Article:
“We have been so manically focused on making sure we have been taking out rooms that don’t meet our quality standards,” Ballotti said during his opening address on the main stage. Since Wyndham’s last Global Conference, the company has removed 300% more rooms than it did in the two years prior combined, he added. 
Additionally, Wyndham has six new brand prototypes in the works for: Baymont Inn & Suites, Hawthorn Suites by Wyndham, Wingate by Wyndham, Microtel Inn & Suites by Wyndham, Super 8 and Days Inn.
Rewarding guests who’ve earned it
Noah Brodsky knows he has some ground to gain. “We don’t have the top loyalty program in the industry,” said Wyndham’s VP of worldwide loyalty and engagement during a news conference. It’s not even in the top half, he added. 
The new Wyndham Rewards is designed to change that. 
The program is built on simplicity and attainability to “give back to our most loyal guests what they’ve earned,” Brodsky said. 
With 15,000 points, guests can earn a free night’s stay at any Wyndham hotel in the world, with no restrictions or blackouts. For guests looking to redeem more quickly, 3,000 points “and a little bit of cash” does the same thing. 
How much is a “little bit of cash”? It ranges from $25 to $95 depending on the hotel, Brodsky said.
Guests earn 10 points for each dollar spent on a stay. For instance, a room rate of $100 would yield 1,000 points. The lone exception: Guests earn at least 1,000 points per stay even if the room rate is lower than $100. 
Owners benefit as well, Brodsky said. Whereas most loyalty programs (including Wyndham’s in the past) charge a loyalty fee each time a hotel signed up a guest, Wyndham is now waiving that fee. Instead, owners will be charged a $250 “enrollment retraining fee” if they fail to sign up 10 new Rewards members in a given month. 
“We had a program that created a disincentive to enroll,” Brodsky said. The new approach changes that.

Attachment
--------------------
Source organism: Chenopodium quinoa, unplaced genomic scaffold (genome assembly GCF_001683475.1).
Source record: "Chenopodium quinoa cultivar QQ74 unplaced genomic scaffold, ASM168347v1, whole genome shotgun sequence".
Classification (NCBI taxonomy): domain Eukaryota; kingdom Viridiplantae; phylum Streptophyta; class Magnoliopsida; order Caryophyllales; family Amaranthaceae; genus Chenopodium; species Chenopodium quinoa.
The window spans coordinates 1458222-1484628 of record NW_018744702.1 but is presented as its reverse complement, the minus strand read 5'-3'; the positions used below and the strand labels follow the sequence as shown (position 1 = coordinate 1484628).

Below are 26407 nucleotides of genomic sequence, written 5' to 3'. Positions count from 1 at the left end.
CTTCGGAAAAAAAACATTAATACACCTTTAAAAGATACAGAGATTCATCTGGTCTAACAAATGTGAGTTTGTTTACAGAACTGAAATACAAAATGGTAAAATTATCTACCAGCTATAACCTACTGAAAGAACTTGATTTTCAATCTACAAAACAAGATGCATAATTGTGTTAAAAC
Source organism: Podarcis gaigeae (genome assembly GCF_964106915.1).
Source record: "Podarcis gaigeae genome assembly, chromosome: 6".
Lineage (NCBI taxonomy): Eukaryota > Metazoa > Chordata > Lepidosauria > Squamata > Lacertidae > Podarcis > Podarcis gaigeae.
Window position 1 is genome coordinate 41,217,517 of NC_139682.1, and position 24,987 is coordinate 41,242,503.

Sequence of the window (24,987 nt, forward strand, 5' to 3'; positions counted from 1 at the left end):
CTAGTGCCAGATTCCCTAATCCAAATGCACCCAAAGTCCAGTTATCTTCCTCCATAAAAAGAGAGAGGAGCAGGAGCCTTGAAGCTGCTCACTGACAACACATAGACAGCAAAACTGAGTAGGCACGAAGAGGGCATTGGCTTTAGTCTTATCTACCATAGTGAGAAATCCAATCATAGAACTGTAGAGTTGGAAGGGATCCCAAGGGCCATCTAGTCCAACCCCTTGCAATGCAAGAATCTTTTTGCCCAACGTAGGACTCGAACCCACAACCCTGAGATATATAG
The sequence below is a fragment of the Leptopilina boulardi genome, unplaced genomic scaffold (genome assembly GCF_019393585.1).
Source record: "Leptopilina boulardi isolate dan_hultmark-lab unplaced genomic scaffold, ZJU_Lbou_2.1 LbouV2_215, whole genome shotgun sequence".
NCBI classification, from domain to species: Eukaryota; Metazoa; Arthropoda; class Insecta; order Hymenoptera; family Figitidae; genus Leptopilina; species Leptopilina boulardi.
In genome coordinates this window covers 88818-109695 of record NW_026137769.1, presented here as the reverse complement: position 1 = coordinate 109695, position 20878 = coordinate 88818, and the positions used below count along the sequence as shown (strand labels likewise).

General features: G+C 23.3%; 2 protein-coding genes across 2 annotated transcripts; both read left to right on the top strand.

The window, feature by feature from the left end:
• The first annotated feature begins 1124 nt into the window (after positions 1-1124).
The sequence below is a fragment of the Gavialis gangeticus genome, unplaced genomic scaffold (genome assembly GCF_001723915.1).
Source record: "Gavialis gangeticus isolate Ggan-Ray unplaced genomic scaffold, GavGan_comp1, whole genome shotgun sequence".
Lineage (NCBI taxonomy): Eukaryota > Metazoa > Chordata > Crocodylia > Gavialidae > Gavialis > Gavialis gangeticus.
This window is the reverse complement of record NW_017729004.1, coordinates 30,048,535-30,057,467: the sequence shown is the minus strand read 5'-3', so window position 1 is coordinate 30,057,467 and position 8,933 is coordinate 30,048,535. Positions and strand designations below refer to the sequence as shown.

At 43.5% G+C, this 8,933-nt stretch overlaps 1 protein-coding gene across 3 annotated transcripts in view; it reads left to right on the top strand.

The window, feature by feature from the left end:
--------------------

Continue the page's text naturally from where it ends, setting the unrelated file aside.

When asked how the “enrollment retraining fee” has been received, Brodsky joked: “I haven’t been slapped yet.” 
The cost of loyalty redemptions remains the same for owners. If occupancy is at 95% or above, they’ll receive the full rack rate. Below 95%, they get paid a flat rate redemption, he explained. 
The new program is effective 11 May.
Getting the word out
Wyndham is marketing the new Wyndham Rewards through a $20-million ad campaign on TV and digital platforms. 
The digital approach is a departure from the TV-only focus of 2014, Lesnick said. The company lost market share with that approach, something they’re attempting to rectify with the more balanced approach. 
Once again executives are employing an umbrella brand campaign as opposed to messaging focused on any one particular brand. And they’re turning to a “third-party device” to do it.
In the vein of Progressive’s Flo or the GEICO gecko, Lesnick introduced the Wyndham Rewards Wyzard, played by Game of Thrones star Kristofer Hivju.
“He doesn’t play tricks, doesn’t do magic,” Lesnick said. “His only purpose, his only function is to make sure they get what they deserve.”
Putting on a prettier (digital) face
Wyndham’s digital content needs a face lift, Lesnick said. The proof is in the pictures. 
More than 5,000 of the group’s hotels have either no photography at all or photos that have not been updated in eight years, he said. 
“Nothing is more important than our digital content,” Lesnick said. The executive is putting the company’s money where his mouth is by funding 5,000 photo shoots and 30,000 hours of touch-up time for every hotel that pays into a brand marketing fund, he said. 
“This drives conversion,” Lesnick said. “This drives revenue to you.”
Editor’s note: Wyndham Hotel Group provided hotel accommodations and meals during its Global Conference. Complete editorial control was at the discretion of the Hotel News Now editorial team; Wyndham had no influence on the coverage provided.